The deed to historic Cove Fort, the only Utah pioneer fortress still standing, was presented to The Church of Jesus Christ of Latter-day Saints during a Saturday ceremony.
Situated on U.S. 91, adjacent to the I-15 and I-70 interchanges, the stone fort was built in 1867 by Ira Nathaniel Hinckley, then of Coalville. Hinckley was given the assignment by Brigham Young, who had been the first governor of the territory and was church president.The property has changed ownership over the years, but descendants of Ira Hinckley recently organized the Cove Fort Acquisition and Restoration Foundation and acquired the fort and 11 surrounding acres with water rights.
President Gordon B. Hinckley, first counselor in the church's First Presidency, spoke at the ceremony. His grandfather was Ira N. Hinckley.
President Hinckley told the gathering he hoped that those who stop their comfortable cars to rest there "realize that those who built and maintained this outpost in the wilderness did so out of a great and compelling sense of dedication."
Part of the reason for construction of the fort was to protect mail stations and travelers from Indians in southern Utah, according to an 1867 letter from Brigham Young to Ira Hinckley.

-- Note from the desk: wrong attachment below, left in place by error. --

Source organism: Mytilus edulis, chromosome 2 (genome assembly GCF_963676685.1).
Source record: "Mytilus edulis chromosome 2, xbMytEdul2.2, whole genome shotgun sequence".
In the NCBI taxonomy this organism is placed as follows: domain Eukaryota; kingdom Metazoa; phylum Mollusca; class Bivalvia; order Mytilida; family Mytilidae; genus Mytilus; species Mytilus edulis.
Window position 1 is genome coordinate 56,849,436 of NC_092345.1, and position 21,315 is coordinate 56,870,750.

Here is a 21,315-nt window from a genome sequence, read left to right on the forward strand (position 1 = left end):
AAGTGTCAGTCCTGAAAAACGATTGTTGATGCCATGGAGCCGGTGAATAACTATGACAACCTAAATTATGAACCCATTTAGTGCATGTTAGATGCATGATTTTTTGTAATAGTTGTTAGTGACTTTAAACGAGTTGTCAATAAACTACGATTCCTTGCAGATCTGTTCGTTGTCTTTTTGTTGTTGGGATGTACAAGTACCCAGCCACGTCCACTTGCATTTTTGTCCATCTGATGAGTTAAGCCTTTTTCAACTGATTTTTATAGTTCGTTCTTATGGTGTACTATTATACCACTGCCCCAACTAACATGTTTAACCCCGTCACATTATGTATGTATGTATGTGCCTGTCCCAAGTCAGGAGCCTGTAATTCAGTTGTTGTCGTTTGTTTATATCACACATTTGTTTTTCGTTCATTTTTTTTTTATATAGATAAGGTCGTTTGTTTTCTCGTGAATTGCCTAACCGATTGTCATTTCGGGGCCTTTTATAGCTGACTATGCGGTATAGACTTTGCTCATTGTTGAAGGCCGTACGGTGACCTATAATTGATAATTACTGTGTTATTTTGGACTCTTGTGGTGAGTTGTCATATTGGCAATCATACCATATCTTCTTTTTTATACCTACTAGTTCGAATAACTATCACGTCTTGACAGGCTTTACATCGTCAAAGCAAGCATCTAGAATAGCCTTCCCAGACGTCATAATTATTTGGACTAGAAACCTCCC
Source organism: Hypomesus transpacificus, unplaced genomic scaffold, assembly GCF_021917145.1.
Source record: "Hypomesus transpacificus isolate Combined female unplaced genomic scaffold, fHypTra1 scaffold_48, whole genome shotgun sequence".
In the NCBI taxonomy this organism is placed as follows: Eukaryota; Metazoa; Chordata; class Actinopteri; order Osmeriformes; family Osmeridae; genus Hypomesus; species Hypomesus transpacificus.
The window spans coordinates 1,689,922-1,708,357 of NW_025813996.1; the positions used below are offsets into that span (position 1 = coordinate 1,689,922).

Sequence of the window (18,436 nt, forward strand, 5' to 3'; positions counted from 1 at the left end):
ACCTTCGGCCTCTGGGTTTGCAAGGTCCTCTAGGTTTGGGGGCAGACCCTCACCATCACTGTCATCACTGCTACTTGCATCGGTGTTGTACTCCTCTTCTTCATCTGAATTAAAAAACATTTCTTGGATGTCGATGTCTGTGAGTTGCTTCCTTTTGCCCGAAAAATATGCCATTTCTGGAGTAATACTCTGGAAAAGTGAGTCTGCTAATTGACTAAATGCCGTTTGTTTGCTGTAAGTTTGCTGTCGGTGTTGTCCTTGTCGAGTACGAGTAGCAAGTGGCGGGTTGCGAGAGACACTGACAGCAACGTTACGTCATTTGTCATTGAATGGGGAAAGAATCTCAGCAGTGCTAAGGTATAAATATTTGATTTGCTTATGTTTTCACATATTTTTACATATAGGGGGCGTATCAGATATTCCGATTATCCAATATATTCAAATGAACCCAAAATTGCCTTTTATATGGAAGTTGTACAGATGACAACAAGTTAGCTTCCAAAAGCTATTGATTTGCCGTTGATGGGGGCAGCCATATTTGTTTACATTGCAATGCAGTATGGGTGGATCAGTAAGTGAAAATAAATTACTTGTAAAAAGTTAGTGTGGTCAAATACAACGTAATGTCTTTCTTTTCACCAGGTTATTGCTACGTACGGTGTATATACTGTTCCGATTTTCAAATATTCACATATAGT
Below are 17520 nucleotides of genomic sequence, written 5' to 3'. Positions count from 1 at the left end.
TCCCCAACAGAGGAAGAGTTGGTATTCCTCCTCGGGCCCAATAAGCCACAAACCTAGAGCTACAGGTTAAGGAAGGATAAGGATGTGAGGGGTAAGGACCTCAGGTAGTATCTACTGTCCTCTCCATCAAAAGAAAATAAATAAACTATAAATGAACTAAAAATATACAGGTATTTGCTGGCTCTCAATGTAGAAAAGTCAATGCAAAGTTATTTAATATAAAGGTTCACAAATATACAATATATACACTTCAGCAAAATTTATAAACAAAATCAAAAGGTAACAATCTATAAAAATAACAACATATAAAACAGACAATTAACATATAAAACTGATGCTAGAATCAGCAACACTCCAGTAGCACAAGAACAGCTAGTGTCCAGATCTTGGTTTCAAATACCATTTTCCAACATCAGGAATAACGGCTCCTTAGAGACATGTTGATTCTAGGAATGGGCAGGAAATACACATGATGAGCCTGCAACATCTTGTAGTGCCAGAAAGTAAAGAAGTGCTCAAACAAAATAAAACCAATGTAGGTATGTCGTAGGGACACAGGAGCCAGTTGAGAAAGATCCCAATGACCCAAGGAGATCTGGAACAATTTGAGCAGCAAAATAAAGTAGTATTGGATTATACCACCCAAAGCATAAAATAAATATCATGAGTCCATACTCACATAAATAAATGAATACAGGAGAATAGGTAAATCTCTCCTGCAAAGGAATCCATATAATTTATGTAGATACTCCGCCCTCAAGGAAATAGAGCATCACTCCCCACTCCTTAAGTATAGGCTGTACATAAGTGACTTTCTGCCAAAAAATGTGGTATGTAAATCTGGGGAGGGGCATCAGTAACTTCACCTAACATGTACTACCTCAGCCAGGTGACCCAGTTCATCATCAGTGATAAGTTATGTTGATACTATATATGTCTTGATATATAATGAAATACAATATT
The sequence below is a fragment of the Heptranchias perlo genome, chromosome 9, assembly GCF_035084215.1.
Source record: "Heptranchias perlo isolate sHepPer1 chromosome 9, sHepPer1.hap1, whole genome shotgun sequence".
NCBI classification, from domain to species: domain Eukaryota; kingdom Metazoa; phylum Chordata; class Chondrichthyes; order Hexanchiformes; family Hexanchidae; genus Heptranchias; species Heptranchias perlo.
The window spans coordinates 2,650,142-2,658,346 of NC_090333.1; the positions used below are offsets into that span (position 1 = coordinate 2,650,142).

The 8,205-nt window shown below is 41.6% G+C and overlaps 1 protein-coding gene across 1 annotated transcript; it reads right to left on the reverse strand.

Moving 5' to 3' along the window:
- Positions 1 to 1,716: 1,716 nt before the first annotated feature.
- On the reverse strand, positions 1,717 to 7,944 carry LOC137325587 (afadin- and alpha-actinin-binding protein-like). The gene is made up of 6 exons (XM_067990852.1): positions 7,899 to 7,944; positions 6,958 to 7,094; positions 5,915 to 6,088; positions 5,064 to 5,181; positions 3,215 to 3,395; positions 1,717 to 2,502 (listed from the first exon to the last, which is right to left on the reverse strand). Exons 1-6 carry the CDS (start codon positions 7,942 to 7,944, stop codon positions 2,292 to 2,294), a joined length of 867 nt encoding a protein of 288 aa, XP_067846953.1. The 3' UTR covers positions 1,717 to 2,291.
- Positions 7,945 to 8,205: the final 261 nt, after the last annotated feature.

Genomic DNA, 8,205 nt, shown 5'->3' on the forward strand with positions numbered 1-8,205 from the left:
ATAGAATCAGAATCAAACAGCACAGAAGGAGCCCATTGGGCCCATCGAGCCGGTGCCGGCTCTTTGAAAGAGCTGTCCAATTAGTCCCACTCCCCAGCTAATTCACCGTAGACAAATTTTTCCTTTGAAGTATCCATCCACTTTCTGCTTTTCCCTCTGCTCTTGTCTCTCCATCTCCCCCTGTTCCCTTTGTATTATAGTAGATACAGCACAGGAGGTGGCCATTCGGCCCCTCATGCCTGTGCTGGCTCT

For a decade after the fort was built, Ira Hinckley managed it and raised his family there. The church maintained ownership until the early 1900s, when then-President Joseph F. Smith sold the property, which had grown to several hundred acres, to the William H. Kesler family. The fort for many years continued to be a major way station and hostelry between Salt Lake City, St. George and Los Angeles.
"It was operated by good samaritans who gave succor to those in need. Hunger was satisfied here. Wounds were dressed. Comfort and hope were spoken. And there was prayer," President Hinckley said. "Each morning and each night there was prayer. Gratitude was expressed for the gift of life. Gratitude was expressed for the challenges of life.
"Forgiveness was asked for any word or deed evil spoken or illy done to another. Pleadings were offered to God our Eternal Father for strength to do the work of the day, for faith to go forward in the face of adversity, for blessings of rain and sunlight."
President Hinckley said that while the fort is being given back to the church, it will not serve the needs for which it was constructed.
"It will serve another need," he said. "That is the need for a reminder to this generation and to generations yet to come that there were once people who worked and walked here, for whom faith was more important than life itself, and whose confidence in the reality of God our Father and the risen lord Jesus Christ was a stronger force than any other element in their lives."
Among many early Utah forts, only Cove Fort remains.